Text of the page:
Quantcast Introduction - P-3670011

 

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AIR FORCE T-38 TRACK INTERMEDIATES
CHAPTER 1
Sequential Closed: Formation breakup to closed pattern with Formation Wingmen taking
appropriate spacing behind Lead prior to closed pull-up.
SOF (Supervisor of Flying): The SOF is an Instructor Pilot who sits in the tower and monitors
flying; he/she is either a senior T-37, T-38 or T-1 pilot who is there mainly for emergencies and
weather recalls. If you have any problem airborne, he/she is the person to call to first notify
them of your problem, tell them what your course of action is, and then enlist their help to do
such things as find out the weather at certain divert airfields, have crash crew waiting for your
arrival, etc.
Tally: Visual contact with unfriendly aircraft (aircraft not in our formation); opposite of term
"no joy."
Turn Circle: The flight path described by an aircraft in a turn.
Turn Radius: The distance between an aircraft's flight path and the center of the turn circle.
Turn Rate: The degrees per second at which an aircraft is turning.
Turning Room: The space available to turn your aircraft in relation to another.
Visual:  Visual contact with friendly aircraft (aircraft in our formation); opposite of term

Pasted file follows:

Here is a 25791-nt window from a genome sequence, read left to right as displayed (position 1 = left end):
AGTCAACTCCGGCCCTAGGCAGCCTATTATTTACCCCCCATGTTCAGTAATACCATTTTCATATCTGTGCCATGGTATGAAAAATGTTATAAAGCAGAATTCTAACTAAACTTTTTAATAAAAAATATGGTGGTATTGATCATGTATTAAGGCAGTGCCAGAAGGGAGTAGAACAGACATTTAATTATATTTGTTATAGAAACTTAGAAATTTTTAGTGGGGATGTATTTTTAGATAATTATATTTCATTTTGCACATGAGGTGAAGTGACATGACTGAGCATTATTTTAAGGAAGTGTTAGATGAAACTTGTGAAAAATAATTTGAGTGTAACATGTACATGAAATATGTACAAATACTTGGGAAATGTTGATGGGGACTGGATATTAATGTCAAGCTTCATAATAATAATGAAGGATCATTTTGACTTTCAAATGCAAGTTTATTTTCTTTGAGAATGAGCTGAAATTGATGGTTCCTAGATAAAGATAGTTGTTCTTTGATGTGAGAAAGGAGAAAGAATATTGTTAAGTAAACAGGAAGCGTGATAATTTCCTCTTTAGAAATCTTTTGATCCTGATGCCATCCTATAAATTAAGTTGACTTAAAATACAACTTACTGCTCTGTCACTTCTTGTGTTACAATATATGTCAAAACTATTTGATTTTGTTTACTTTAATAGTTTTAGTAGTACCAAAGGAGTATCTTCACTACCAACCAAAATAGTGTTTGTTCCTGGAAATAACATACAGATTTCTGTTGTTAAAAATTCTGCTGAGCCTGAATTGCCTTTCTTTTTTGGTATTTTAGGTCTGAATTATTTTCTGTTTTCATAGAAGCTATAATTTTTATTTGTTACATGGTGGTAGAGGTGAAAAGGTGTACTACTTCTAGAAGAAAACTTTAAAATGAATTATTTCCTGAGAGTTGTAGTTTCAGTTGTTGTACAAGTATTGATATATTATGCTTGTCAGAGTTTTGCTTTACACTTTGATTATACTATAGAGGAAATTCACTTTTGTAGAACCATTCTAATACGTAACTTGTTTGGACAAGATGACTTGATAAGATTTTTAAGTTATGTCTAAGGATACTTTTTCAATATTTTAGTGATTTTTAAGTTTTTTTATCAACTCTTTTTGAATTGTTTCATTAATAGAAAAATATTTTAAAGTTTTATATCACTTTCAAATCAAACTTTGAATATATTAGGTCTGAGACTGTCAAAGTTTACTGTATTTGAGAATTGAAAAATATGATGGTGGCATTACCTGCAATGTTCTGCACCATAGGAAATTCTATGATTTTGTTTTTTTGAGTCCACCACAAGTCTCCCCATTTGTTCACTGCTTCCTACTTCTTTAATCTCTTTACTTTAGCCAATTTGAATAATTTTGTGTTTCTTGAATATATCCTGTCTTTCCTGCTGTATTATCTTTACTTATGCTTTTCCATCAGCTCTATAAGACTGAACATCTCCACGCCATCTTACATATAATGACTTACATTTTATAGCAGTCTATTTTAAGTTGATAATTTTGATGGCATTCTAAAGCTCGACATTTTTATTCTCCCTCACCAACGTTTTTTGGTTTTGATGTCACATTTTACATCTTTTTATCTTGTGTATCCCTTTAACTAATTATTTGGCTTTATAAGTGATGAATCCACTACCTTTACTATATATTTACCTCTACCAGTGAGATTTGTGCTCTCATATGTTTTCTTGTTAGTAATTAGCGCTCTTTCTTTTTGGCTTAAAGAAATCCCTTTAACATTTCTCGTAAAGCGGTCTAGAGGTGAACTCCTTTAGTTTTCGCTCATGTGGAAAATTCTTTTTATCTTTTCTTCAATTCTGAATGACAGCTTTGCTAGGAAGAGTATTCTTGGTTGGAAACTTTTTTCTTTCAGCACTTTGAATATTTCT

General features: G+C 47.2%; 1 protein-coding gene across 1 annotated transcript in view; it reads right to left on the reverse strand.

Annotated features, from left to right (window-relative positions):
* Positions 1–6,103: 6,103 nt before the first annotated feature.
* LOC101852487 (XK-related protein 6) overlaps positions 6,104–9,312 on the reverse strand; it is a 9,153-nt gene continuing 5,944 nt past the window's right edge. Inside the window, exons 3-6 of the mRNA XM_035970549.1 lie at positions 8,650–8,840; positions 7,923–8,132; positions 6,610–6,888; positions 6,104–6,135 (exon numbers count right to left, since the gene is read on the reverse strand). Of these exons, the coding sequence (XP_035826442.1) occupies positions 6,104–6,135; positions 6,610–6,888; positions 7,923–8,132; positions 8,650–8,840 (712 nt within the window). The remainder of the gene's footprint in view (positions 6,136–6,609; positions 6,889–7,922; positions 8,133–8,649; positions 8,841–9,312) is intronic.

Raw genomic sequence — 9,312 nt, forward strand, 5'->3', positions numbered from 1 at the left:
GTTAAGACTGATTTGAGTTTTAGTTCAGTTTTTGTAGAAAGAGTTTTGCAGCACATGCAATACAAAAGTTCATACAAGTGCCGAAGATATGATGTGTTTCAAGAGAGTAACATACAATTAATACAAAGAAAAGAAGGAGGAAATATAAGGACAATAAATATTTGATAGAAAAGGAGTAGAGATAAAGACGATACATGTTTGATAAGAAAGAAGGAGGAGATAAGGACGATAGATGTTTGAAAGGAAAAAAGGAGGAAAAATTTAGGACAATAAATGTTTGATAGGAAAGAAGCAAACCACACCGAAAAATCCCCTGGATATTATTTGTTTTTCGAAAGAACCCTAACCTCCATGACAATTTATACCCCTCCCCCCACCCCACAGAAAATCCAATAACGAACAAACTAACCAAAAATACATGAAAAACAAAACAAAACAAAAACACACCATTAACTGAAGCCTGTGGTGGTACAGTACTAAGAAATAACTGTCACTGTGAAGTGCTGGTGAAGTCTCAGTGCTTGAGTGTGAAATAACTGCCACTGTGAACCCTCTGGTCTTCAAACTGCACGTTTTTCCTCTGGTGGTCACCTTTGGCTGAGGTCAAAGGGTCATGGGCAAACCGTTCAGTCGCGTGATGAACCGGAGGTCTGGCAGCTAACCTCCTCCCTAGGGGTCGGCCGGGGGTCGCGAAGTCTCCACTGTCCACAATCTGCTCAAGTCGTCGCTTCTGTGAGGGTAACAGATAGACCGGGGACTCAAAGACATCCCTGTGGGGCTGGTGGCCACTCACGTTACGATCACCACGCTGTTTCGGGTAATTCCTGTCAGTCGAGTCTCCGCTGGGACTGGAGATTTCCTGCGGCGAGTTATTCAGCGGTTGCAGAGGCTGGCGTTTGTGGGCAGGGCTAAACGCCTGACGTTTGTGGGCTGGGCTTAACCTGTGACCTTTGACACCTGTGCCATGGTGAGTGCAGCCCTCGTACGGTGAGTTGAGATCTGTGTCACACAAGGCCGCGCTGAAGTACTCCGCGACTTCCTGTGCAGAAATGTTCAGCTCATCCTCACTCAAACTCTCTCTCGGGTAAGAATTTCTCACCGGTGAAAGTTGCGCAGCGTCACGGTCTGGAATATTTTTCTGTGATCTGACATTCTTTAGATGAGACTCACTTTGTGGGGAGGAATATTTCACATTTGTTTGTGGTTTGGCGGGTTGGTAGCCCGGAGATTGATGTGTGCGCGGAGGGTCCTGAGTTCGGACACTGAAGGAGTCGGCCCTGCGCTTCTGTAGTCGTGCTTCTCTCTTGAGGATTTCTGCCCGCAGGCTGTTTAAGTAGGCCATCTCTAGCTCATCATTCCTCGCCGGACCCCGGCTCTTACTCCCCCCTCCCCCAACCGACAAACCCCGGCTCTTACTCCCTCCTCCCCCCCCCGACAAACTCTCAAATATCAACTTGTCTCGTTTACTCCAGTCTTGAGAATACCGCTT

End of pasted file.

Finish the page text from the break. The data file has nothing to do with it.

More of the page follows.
"blind."
102.
INTRODUCTION
The SUPT syllabus T-38 Track is the beginning of a long challenging journey from that first
contact hop to the seat of a multi-million dollar Air Force Fighter. The following quotes serve
both as a motivator and as reminders of the long heritage of fighter pilots that precede you. The
value of their experiences, even today, is valuable. As we've seen in recent conflicts, our
country places a lot of faith in the capabilities and professionalism of our fighter and bomber
pilots and therefore you must enter this training with the utmost commitment and dedication.
The responsibility you will eventually bear is too precious to allow anything less than complete
commitment. Your only focus from this point on should be to immerse yourself in the quest to
transition to Air Force life and Air Force flying so that you can make it through the T-38 syllabus
and follow-on training. The training pipeline for a fighter pilot is very tough and is not for the
faint of heart. There will be successes like those that got you this far and yes, there will be
failures. Fighter pilots are a very "yeah, but what have you done for me lately" kind of crowd
and you are only going to be as good as your last mission, no matter how good you think you are.
Granted, the T-34/T-37/T-38 are not that complex, but very quickly, life will get more
challenging as you strap on your weapon system for the first time at the Flying Training Unit
(FTU). So get your mind right, seize the offensive with the "aggressive spirit," and keep
"twisting your head in all directions" and look for ways to improve. Hang on, you are starting
your journey to become an Air Force Fighter Pilot!
INTRODUCTION TO USAF T-38 TRACK INTERMEDIATES 1-3


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